The government had been pursuing a policy of agricultural intensification and economic liberalisation based on the expansion of irrigated crops for export, such as wheat and cotton that were reliant on chemical fertilisers. The chemical inputs and monoculture cropping contributed to the degradation of Syria’s soils, while poor irrigation infrastructure led to salinisation, particularly in areas such as the Euphrates. Reliance on non-renewable resources such as chemical fertiliser and diesel makes agriculture vulnerable to price fluctuations on the global market.
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Biodiversity / Biodevastation
Stories about Biodiversity and Biodevastation.
Does power determine knowledge? Proponents of GMOs like to wrap themselves in the mantle of 'science,' but are we really being shown the way that powerful economic interests determine what is science? Could it be that independent science challenging GMOs is actually more scientific than the establishment is willing to recognize? A thought-provoking article.
It used to be, and indeed children are still taught in schools, that the advances that have been made in the last five hundred years (antibiotics, electricity, computers etc) resulted from the application of Science and its overthrow of dogmatic belief.
All ideas are put to the question in the auto da fe of experiment: Galileo’s observations versus the Inquistion’s biblical earth-centric world view and so forth. But over the same period, the power of belief (in Jesus, Marxism, Allah, perhaps ‘Economics’) has continued to flourish alongside the supposedly observation- based, empirical philosophy that we call Science.
Belief is strictly about what we cannot know but I am not going down the Dawkins black hole on this one since there are certainly some very odd things that science cannot explain. But I want to apply the philosopher Soren Kierkegaard’s approach to something that Science can explain and has: the health effects of ionising radiation.
Millions of people across Canada and around the world have been moved by the images of destruction and harrowing tales of escape that have emerged from Fort McMurray, Alberta, over the past week. On short notice and with next to no forewarning, some 90,000 residents were evacuated May 3, as a huge wildfire began to consume large parts of the city that is the hub for Canada’s massive oil tar-sands industry.
As with other environmental disasters like Hurricane Katrina and the 2010 Gulf of Mexico oil spill, the extensive damage wrought by the wildfire is the direct product of the capitalist system’s rapacious pursuit of profit. The lives of tens of thousands of workers and their families have been turned upside down by a calamity that at the very least could have been mitigated, if not entirely prevented.
The Bakken Oil Field in North Dakota has symbolically acted as a forward operating base for the latest industrial invasion of Indian Treaty Lands, bringing with it corruption, pollution and violence, not unlike the time when gold was discovered in the Black Hills of South Dakota during the 1800s.
Think the days of Europe exploiting the U.S. as a resource colony are behind us? Welcome back to the 18th century.
A July Biomass Magazine and Pellet Mill Magazine webinar series, “Satisfying Europe’s Growing Appetite for American Wood Pellets,” lays out the biomass industry’s disturbing plans to convert North American forests into wood pellets to fuel European biomass incinerators—further depleting U.S. forests, soils, and watersheds, while hastening runaway climate change.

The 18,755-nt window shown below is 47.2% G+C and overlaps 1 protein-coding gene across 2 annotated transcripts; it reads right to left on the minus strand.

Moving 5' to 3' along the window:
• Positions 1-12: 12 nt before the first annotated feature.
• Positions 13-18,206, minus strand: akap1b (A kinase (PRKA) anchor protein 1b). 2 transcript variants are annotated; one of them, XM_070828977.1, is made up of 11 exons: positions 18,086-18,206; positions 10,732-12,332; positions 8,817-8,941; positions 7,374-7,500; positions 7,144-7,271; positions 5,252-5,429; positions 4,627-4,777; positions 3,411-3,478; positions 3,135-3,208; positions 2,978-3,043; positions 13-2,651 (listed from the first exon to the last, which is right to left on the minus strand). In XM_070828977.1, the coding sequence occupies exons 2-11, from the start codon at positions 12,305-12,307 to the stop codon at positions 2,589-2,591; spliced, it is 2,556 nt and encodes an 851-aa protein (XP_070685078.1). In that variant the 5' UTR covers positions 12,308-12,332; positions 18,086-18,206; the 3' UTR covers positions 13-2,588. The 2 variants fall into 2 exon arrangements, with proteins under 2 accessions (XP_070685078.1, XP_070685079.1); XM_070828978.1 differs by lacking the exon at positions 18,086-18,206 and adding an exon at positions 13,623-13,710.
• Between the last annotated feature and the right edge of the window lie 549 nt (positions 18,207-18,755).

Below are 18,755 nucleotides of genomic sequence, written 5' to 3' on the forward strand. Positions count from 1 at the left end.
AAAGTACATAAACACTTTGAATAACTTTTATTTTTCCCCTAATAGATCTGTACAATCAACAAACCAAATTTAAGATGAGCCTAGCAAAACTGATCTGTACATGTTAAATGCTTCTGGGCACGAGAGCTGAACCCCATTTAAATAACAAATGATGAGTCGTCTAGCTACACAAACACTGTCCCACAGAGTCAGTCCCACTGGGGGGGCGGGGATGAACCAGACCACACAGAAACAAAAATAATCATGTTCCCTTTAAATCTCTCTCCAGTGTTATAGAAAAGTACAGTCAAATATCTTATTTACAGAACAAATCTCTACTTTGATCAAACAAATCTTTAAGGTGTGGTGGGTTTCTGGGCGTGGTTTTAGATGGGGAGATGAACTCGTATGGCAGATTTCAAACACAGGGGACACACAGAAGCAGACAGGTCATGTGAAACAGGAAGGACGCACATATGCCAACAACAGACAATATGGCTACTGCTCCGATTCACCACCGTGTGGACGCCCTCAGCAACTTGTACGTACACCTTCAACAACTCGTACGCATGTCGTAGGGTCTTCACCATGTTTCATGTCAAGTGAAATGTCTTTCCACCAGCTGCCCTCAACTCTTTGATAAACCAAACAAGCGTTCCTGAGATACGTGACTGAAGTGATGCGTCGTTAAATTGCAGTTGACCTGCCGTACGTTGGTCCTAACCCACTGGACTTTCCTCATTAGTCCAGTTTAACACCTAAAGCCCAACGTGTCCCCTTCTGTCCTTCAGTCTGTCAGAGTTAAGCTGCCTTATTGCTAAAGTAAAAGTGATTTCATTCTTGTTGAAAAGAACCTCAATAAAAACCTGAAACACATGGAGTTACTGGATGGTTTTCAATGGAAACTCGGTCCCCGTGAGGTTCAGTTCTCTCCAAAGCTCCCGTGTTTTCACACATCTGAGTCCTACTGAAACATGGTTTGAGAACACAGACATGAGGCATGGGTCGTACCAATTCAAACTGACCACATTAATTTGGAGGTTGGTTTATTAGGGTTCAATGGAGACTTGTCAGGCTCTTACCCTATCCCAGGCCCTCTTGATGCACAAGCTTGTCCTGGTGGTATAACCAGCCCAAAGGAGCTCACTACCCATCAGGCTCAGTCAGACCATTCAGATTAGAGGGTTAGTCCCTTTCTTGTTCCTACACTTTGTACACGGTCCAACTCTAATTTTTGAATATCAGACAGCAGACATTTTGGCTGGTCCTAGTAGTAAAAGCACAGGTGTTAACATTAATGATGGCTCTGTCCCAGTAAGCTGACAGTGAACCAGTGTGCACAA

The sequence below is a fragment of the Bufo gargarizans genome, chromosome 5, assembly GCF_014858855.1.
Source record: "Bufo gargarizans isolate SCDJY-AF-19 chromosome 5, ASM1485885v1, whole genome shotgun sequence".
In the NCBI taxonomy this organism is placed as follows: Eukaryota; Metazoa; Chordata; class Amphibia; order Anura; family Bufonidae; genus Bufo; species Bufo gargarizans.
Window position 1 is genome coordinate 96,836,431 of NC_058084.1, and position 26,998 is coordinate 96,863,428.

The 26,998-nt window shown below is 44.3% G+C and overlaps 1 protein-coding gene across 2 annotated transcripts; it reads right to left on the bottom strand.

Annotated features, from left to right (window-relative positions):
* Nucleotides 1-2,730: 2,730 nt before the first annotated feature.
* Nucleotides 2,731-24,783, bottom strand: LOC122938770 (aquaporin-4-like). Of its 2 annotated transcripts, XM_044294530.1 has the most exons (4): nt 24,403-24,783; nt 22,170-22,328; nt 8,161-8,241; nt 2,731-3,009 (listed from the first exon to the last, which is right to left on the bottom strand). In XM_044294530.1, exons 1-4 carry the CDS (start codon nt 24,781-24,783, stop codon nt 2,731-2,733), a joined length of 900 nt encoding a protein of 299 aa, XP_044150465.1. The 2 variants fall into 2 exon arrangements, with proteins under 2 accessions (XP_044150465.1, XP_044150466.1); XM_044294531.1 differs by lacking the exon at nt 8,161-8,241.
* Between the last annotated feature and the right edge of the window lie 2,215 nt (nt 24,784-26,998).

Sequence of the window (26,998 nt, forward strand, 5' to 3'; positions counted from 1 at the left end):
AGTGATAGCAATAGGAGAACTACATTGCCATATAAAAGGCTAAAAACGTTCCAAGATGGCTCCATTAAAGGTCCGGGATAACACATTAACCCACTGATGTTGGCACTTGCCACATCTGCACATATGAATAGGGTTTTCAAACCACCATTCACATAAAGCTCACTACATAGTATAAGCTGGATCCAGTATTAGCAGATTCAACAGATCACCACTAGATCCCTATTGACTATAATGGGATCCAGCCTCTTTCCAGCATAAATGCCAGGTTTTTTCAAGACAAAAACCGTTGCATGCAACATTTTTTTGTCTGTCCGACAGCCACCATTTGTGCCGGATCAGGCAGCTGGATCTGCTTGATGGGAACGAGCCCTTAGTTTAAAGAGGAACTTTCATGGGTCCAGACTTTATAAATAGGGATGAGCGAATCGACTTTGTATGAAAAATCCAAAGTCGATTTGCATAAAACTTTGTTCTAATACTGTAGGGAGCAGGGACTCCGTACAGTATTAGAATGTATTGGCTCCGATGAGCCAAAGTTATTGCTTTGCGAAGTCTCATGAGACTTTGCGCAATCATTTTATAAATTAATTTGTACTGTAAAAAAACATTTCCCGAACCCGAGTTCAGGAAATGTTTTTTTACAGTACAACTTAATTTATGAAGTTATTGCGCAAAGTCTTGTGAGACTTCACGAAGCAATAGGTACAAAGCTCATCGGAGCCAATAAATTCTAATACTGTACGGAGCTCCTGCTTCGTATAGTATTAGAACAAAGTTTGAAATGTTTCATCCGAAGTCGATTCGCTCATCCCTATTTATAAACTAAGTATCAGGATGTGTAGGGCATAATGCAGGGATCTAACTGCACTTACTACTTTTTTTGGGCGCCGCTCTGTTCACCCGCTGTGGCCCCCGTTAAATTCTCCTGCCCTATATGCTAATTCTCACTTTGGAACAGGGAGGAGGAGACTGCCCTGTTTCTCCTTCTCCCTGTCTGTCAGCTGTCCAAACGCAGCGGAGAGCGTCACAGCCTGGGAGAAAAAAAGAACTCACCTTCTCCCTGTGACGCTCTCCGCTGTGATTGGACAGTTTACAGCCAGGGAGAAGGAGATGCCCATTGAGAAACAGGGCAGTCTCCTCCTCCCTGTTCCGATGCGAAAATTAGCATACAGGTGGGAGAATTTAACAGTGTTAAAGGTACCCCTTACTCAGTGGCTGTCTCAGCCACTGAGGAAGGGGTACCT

Tim Portz of BBI International hosted the industry webinar, joined by guest speakers Seth Ginther of the U.S. Industrial Pellet Association, and Dave Tenny of the National Alliance of Forest Owners, a U.S.-based timber industry front group.
In 2012, the European Union (E.U.) burned 4.36 million metric tons of wood pellets for electricity, according to U.S. Industrial Pellet’s Seth Ginther. The U.K.’s portion was 30%, the Netherlands at 24%, Belgium at 16%, Denmark at 9%, and the rest shared by Sweden, Italy, Poland and a few other nations.
“When I started this job, people kept asking me, ‘Why do we have so much flooding now?’ and I said, ‘Well, there’s just one problem: The whole city’s four feet too low—that’s all!’” But as Miami Beach city engineer Bruce Mowry, the person responsible for maintaining and improving the island’s public infrastructure, steered his car through the Flamingo Park neighborhood this past January, his typically cheery mood dimmed. “You know, I drive around a lot, looking at all these streets and trees and homes and thinking about what’s coming,” Mowry said. “If we get the four feet of rise that’s predicted, all of this area will be two-and-a-half feet underwater.”
“This whole beautiful landscape’s going to change,” he said.
Conservationists, if they wish to succeed in legislating more wilderness and parks in the West, must actively counter the misinformation and flawed logic surrounding forest health, thinning and wildfires. It may seem counter-intuitive, but fighting the fear of fire is, often, the best way to promote new wilderness/park designation.
There is an on-going effort by some in Congress to attach riders to exempt thinning proposals from environmental analysis which will threaten existing proposed wilderness with new logging. Again these efforts are based on faulty understanding of forest ecology and wildfire behavior.